2013 Night Harvesting with Anthony Scholz in the Barossa Valley
The one good thing about jetlag is that it’s not a problem to meet a wine grower at 5am to go out and see the harvesting machines at work. I’d been up since 4am so I was glad to be out and about.
I was in the Barossa Valley for a very quick trip last week and serendipitously it was also the tail end of the harvest. 2013 happens to be a bit of a strange year in the Barossa as it’s a very early harvest but not because of any particular reason. It just seems that all the grapes are ready to come in at the same time. Every grower and wine maker I talked to couldn’t quite explain why the harvest was so early but they were unanimous in their opinion that although it will be a small harvest, the grapes were in excellent condition and 2013 is on course to be a great vintage. It might not be as good as 2012 but it certainly wouldn’t be far behind.
How I came to be riding on top of a grape harvester is a funny story. I tweeted that I was going to the Barossa and would have time to meet anyone who had time to talk to me. Two seconds later, winegrower Anthony Scholz tweeted me an invitation and a week later, there I was watching this gigantic machine beat the hell out of the vines.Little did I know that Anthony is one of the most innovative growers in the Barossa but more on that later.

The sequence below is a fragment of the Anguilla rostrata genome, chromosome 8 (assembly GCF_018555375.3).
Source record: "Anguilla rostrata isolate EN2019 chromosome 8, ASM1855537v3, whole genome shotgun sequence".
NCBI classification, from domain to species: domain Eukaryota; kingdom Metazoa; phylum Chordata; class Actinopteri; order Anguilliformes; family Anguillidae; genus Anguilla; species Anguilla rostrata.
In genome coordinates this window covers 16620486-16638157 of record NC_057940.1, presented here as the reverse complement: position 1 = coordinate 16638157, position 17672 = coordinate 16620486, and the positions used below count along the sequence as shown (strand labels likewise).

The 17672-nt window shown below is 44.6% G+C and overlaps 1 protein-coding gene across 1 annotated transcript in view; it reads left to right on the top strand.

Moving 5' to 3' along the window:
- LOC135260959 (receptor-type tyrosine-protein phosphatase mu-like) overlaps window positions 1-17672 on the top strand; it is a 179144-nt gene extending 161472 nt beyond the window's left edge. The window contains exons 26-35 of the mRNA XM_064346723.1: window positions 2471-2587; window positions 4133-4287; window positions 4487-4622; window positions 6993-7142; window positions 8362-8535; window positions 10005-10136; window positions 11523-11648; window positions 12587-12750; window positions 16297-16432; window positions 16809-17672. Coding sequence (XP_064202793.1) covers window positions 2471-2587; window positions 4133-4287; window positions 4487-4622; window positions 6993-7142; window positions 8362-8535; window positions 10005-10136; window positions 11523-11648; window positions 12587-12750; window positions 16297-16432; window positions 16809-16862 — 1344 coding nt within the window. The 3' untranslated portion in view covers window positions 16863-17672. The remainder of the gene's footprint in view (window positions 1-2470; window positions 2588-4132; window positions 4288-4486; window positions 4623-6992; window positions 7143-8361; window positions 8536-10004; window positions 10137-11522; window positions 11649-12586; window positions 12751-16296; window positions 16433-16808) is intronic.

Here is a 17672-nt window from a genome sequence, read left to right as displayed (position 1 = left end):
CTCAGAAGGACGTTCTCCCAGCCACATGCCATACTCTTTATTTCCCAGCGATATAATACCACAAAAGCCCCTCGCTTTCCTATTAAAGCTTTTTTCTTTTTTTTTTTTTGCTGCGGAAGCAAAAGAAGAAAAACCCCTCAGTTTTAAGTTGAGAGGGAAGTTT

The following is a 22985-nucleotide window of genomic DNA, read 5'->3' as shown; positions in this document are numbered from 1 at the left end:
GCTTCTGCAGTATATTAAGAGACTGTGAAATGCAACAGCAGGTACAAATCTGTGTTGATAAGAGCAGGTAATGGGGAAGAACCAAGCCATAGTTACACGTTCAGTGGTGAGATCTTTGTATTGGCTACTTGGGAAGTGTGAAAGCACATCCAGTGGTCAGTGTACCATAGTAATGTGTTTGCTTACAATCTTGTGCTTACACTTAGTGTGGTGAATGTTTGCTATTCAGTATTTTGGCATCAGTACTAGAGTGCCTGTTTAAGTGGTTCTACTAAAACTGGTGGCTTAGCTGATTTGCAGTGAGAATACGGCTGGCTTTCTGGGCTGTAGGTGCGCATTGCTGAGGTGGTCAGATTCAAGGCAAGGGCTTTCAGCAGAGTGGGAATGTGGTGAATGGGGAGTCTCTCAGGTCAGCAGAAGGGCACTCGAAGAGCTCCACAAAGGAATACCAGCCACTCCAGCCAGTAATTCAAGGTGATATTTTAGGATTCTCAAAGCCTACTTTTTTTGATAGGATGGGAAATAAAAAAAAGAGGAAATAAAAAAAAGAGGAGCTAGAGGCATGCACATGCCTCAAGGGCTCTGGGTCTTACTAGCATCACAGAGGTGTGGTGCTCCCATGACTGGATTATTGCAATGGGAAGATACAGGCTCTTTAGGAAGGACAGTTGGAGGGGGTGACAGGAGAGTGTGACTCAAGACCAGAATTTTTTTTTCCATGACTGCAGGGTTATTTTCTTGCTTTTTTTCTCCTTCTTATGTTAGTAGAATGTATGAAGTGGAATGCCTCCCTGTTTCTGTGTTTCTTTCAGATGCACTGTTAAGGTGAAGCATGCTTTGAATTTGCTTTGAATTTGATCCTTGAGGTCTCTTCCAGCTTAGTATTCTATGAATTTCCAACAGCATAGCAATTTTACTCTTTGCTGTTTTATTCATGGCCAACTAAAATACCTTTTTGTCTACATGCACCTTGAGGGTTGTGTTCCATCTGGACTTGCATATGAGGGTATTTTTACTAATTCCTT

If you’ve ever walked behind a grape harvester you will know it is loud and violent. I felt sorry for the poor vines, as I commented to Anthony, it’s kinda like a mini-earthquake for them. He assured me though that the vines are sturdy suckers and judging by the aftermath of the harvester, they looked none the worse for wear to me. I later found out that the vines have so much water in them that they are pretty difficult to break. Thinking about it, I have tried to break a vine limb in the past and they are rather flexible. See how loud the harvester is…